Last weekend I had the joy of indulging my love of beer at London Craft Beer Festival 2019. Here are 4 of the big hot spots emerging on the craft beer scene, and what this might mean for food & drink brands in beer and beyond.
- MILKSHAKE BEER
Crucially, this is NOT beer milkshake. Instead this is an IPA or a Pale Ale with lactose added to give the beer a slightly creamy mouthfeel. Usually infused with a fruity flavour, milkshake beers still look the same as any other kegged beer. I tried Mango Splash from Thornbridge (which received my top rating of the day!) and Milk Foley, a strawberry milkshake beer from Turning Point Bew Co.
This feels like the next step on from milk stouts, bringing creamy milk inspiration to beer types such as IPA which have much wider appeal. Whilst milkshake beer itself may not necessarily hit the mainstream, it reflects consumers’ growing adventurousness and their desire for a cross pollination of flavour and texture experiences across different categories.
Fruity infused beers are nothing new, but this year’s festival had a particularly high percentage of tropical inspired brews. From Basqueland’s coconut IPA ‘Tan Lines’ to Sierra Nevada’s ‘Otra Vez’, a gose-style beer with lime and blue agave nectar, the fruit flavours of choice certainly bear resemblance to what you might expect to see on a summer cocktail menu.
Partly driven by taste (tropical flavours sit nicely against hoppier notes) and partly driven by fun, laid-back aesthetic that tropical brings (which marries well with the craft zeitgeist), the trend has certainly evolved from more familiar citras and mango-IPAs. This trend is also testament to the cross-pollination between drinks categories; I’m sure it is no coincidence that coconut beer is beginning to emerge after many solid years of growth in coconut water and milk.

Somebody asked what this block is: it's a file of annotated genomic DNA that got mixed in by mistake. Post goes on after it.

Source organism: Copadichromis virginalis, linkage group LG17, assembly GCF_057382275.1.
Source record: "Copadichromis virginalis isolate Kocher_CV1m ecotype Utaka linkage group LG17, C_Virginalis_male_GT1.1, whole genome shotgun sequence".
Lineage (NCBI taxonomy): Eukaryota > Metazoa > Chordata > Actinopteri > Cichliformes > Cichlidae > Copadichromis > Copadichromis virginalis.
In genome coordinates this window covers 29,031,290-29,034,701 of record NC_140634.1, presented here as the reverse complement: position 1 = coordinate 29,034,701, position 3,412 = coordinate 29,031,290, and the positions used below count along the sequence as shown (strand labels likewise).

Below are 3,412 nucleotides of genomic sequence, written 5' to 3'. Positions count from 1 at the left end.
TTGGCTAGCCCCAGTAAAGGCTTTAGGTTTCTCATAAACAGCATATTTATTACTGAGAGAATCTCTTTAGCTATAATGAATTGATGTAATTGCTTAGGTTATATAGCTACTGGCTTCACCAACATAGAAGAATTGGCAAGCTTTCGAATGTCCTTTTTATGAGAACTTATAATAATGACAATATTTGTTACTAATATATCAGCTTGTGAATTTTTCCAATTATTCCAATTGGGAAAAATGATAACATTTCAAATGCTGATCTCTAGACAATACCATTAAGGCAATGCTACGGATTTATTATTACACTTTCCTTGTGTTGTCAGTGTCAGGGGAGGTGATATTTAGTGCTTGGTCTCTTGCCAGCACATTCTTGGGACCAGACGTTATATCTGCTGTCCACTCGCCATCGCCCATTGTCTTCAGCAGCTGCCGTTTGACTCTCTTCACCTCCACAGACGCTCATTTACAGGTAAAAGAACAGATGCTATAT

- ALL ABOUT SOUR
Once a single option on the menus of a few brewery taprooms, at this year’s London Craft Beer Festival you couldn’t move for (people drinking) sour beers. The fact that craft beer king Brewdog now have a sub-brand ‘Overworks’, which is dedicated solely to developing sour beers, is further evidence of this growing trend.
The continued charging forward of the sour beer movement reflects a wider consumer interest in extreme flavours and food & drink experiences. The lesson other categories can learn from the brewing industry is the way they have managed to negotiate the line between novelty and, for want of a better word, craft, playing up the alchemy involved in developing extreme flavours and pushing the boundaries.
- WINE CROSSOVER
I noticed a number of beers this year that involved some kind of wine cross-over, especially with sparkling wine. Harbour Brewing Company’s ‘Brut Pastilles’ has it in the name, whilst Curious Brew focus on their skill as wine makers as a key point of difference, creating beers like ‘The Arts’ which is brewed with champagne yeast.
This for me demonstrates craft beer at its best – the art of one brewing school learning from another – as well as a method of premiumisation by drawing on the cues and benefits of a more luxurious category to elevate a product.